Edwards refers to as ‘resourceful leadership’ (Edwards, 2014). She argues that at a time of
austerity, when material resources are stripped away and workforces are drastically reduced,
as is the case in many universities, professional development of the remaining workforce
becomes vital to ensure their engagement with the long term purposes of the organisation.
When these reductions are occurring at the same time as a fundamental change is required,
then leadership must be able to recognise, enhance and give purpose to the capability of
colleagues at every level of the systems they lead.
There is a key link to the development of ‘common knowledge’ in her argument.
Developing and moving ‘common knowledge’ horizontally is, she states, much easier than
moving it upstream, or vertically. The creative leadership that is required must listen, tap into
and harvest the knowledge within innovations that are occurring at every level and assist with
their movement upstream. We argue that for flexible learning and teaching to become
institutionalised in ways which will include a diversity of working and non-working students,
changes needs to impact every level of the institution, including the bottom, middle and the
top decision-making structures. We concur with Johnston (1997) that both centralised and
decentralised change strategies are necessary; the best organisations learn from the external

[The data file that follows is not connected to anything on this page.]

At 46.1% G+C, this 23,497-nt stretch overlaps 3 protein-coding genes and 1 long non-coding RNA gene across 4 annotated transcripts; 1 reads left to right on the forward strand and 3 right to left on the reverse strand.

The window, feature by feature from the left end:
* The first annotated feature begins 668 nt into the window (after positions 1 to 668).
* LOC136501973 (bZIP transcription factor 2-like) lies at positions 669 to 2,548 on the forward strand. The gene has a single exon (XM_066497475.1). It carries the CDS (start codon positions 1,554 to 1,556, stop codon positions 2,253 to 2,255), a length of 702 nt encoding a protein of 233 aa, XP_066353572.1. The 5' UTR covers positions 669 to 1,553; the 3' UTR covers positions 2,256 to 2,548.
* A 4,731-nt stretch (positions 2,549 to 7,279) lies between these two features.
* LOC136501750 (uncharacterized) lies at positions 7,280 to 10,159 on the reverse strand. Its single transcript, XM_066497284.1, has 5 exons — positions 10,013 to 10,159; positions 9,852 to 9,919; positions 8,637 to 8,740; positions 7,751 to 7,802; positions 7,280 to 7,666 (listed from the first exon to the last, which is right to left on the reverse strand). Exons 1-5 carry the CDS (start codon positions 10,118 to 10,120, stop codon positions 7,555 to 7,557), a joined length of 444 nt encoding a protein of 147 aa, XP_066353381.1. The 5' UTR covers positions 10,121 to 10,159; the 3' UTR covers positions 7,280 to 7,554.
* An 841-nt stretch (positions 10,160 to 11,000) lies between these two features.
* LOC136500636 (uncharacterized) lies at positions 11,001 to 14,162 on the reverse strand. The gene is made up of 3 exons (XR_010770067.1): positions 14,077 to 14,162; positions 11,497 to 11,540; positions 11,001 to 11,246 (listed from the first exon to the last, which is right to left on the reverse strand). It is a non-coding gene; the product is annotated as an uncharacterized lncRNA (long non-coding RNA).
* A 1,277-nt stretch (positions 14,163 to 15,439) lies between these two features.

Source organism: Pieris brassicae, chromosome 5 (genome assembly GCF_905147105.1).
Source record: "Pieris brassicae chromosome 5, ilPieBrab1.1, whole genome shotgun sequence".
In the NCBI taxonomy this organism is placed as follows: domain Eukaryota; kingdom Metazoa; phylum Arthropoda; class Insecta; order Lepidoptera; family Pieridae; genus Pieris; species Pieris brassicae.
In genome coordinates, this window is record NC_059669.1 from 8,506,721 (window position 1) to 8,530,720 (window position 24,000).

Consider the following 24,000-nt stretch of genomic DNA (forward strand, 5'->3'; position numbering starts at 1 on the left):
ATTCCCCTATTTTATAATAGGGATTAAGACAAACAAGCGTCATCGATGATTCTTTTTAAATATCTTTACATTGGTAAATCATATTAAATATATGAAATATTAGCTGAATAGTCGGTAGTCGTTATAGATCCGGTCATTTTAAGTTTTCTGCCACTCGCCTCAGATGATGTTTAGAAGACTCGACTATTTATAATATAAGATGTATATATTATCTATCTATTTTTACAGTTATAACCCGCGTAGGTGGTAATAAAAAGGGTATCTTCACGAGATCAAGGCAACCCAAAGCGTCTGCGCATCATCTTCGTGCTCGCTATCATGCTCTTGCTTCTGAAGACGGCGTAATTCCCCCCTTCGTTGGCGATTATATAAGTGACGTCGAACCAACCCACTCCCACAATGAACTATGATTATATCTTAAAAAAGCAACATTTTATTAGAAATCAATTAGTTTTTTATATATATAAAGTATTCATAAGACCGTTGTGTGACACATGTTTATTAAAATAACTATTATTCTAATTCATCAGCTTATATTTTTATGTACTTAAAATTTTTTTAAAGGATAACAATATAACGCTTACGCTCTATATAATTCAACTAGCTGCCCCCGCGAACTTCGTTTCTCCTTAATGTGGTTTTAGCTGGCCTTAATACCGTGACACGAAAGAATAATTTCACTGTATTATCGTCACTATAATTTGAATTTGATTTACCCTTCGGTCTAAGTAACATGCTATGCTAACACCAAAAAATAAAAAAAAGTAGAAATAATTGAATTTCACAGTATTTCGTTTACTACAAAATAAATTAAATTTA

environment as well as from their own internal staff, and every member of staff is a change
agent. Resourceful leadership is required to facilitate this occurrence.
Towards a conclusion
In this paper, we have explored the flexible learning and teaching literature and find that there
is no one stable definition of what it means; it is at best a contested concept which is gaining
Jones and Walters
traction rapidly across the world. The argument has emerged that flexible learning and
teaching is not simply a mechanistic approach to flexibility, achieved by inserting technology
into existing face-to-face pedagogies and tweaking a few activities and assessments: it is a
fundamental shift in thinking about learning and teaching in higher education. It is essential,
therefore, that universities come to common critical understandings of flexible learning and
teaching if it is to flourish within institutions. We have argued that developing ‘common
knowledge’ of flexible learning and teaching at the academy would mean bringing together
the expertise of all four institutional ‘sub-systems’ into dialogue with each other – of teaching
and learning specialists, of academics in the different knowledge fields and disciplines, of
champions of flexible pedagogical practices, of relevant administrators, of student support
services, of ICT experts, of institutional management and of institutional leadership. The
process of building common knowledge would need to recognise relational expertise which
enables creative conversations about ‘what matters’ in and across disciplines and sectors. The
same commitment necessary to build common knowledge within the university itself would
be required between particular workplaces and sections of the university, if working students
are to be supported by employers in their studies.
However, in the South African context, with the demographic realities of over fifty